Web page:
After having read two of his books in quick succession I can say with full confidence that Patrick Radden Keefe is an excellent writer and a dogged journalist. He was starting with topics that I wanted to read about, even if they were difficult, but he was able to draw me in in ways I wasn’t expecting and achieved more than I had anticipated.
Say Nothing: A True Story of Murder and Memory in Northern Ireland takes on the bitter conflict in Northern Ireland and its aftermath, using the McConville case as an entry point for the tale of a society wracked by a violent guerrilla war. But that isn’t the only thing Keefe is pulling at, as the subtitle clearly says this is also a story about memory, about the way various people involved in the sectarian violence chose to remember, and how they do or don’t embrace an accurate public memory especially as it’s about a culture that, traditionally, isn’t known for talking about things. He also describes how the peace that came out of the Good Friday agreements fell short in providing a way to reckon with the consequences of over thirty years of violence in a population of approximately 1.5 million people at the time and how the peace fell far short of the goal of a united Ireland and left many wondering whether the killings they committed were not justified acts of war, but simple murders.
Reading this one was a bit of a roller coaster experience. Patrick Radden Keefe writes an intricate history about a notorious killing in Northern Ireland, the way it elucidates thousands of others, and the devastating repercussions of decades of violence. The book is broken into three sections, and while I was reading the first section, I remember thinking that it was very well written and engaging but wondered at how firmly the story of Jean McConville was going to manage to be included into the actual story Keefe was writing, as it seemed to keep taking a backseat to the other strands of the story that were being woven in as he brought into focus The Troubles through the lens of Provo violence. By the second section the story of McConville and her children was largely missing, and I thought the narrative suffered (and I stalled out on reading). And then the third section came roaring in, and Keefe takes all the various pieces and gives us a mosaic of how various crimes and violence illuminate the story of one woman who was disappeared in 1972 and its effects on her children over the next forty plus years.
Keefe follows the trajectories of many players within the conflict, as well as the murders of the sixteen people who were disappeared by the Provisional IRA. Deeply and thoroughly researched, this is an excellent example of narrative non-fiction.
Empire of Pain
I requested Keefe’s most recent work, Empire of Pain: The Secret History of the Sackler Dynasty before Say Nothing but read it second. The Sackler story was what brought Keefe’s writing to my attention although I admit that it wasn’t until late in 2021. Keefe’s article for The New Yorker about the artists who lobbied the Metropolitan Museum of Art to remove the Sackler name from their galleries (seven in total) was big news in the Museum world, even those of us firmly on the outside of the art world. That article referenced Keefe’s earlier article for the magazine and this book, and with a string of five-star reviews from fellow Cannonballers this book skyrocketed up my to read.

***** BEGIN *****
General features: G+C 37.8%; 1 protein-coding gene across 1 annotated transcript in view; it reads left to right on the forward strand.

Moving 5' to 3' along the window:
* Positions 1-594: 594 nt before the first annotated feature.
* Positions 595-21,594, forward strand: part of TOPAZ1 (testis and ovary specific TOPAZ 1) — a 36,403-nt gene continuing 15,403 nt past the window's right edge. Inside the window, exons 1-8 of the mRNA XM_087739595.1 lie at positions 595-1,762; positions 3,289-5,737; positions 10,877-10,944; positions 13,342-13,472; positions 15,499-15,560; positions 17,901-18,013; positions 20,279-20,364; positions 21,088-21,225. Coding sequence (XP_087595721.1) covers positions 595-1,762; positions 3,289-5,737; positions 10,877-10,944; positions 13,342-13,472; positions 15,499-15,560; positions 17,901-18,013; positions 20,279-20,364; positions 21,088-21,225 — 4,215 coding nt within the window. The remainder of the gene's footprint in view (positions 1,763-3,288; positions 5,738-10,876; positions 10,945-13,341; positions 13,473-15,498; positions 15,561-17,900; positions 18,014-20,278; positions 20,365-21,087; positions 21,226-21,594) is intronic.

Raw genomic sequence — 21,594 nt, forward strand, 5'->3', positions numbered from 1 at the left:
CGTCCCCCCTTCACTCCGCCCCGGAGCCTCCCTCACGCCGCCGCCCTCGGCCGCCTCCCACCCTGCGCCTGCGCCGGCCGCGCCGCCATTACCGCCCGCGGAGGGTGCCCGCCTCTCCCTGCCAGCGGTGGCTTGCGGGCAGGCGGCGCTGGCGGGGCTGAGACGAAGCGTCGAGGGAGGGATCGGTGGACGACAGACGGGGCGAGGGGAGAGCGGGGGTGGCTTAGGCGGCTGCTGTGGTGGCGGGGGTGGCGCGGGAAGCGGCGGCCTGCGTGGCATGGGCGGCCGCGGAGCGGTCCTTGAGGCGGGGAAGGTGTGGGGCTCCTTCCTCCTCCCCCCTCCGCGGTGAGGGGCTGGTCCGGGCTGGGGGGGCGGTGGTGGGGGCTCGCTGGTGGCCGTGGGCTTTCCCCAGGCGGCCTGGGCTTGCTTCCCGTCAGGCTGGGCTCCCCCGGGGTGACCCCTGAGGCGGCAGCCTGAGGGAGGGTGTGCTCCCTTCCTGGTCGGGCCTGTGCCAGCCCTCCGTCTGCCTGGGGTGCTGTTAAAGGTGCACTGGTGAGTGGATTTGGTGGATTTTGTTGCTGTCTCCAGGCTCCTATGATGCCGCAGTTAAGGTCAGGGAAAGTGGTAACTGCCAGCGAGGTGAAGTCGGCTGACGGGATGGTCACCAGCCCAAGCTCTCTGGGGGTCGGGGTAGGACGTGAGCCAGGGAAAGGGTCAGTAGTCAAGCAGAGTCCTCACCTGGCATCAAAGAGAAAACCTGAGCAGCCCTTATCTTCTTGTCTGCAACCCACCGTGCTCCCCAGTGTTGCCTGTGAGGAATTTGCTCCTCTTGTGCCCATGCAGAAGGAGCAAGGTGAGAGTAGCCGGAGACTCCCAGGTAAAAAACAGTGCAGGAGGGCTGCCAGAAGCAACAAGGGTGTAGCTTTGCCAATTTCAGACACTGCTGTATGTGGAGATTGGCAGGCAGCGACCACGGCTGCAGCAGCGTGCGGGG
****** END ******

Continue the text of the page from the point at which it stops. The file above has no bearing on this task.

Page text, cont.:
And boy, did this book make me angry. The rage it induced within me was by no means small, as this is the story of the family that owns the company that possibly single handedly created the modern opioid crisis while hiding in plain sight and denying their drug was addictive at all, and lying about having studied that component at all while paying off all the right people. There are many fatal overdoses have resulted from opioids other than OxyContin, but the crisis was initially precipitated by a shift in the culture of prescribing—a shift carefully engineered by Purdue that Keefe chronicles.
Keefe is methodical in tracking the story of the Sacklers, starting with Arthur Sackler, the patriarch of the family who made his money as a medical advertising guru, in many ways birthing the system that we see today. He and his brothers were doctors, had worked and studied at psychiatry hospitals, but their money came from the advertising and publishing endeavors which in turn led to buying Purdue in 1952 which was then a patent medicine company focusing on such pedestrian needs as laxatives and ear wax removers. But Arthur remained focused on his publishing company, and while he owned a third, he was largely silent partner – his brothers Mortimer and Raymond were joint CEOs. Within two decades the brothers were rich, and already beginning to spend the money on securing the good family name. Within another decade they started working on Oxycontin because their then current money maker in the painkiller arena was about to come to the end of its patent and they were going to be fighting with generics.
In the end this is a story of greed and dishonesty. It’s a must read, but a tough one as well.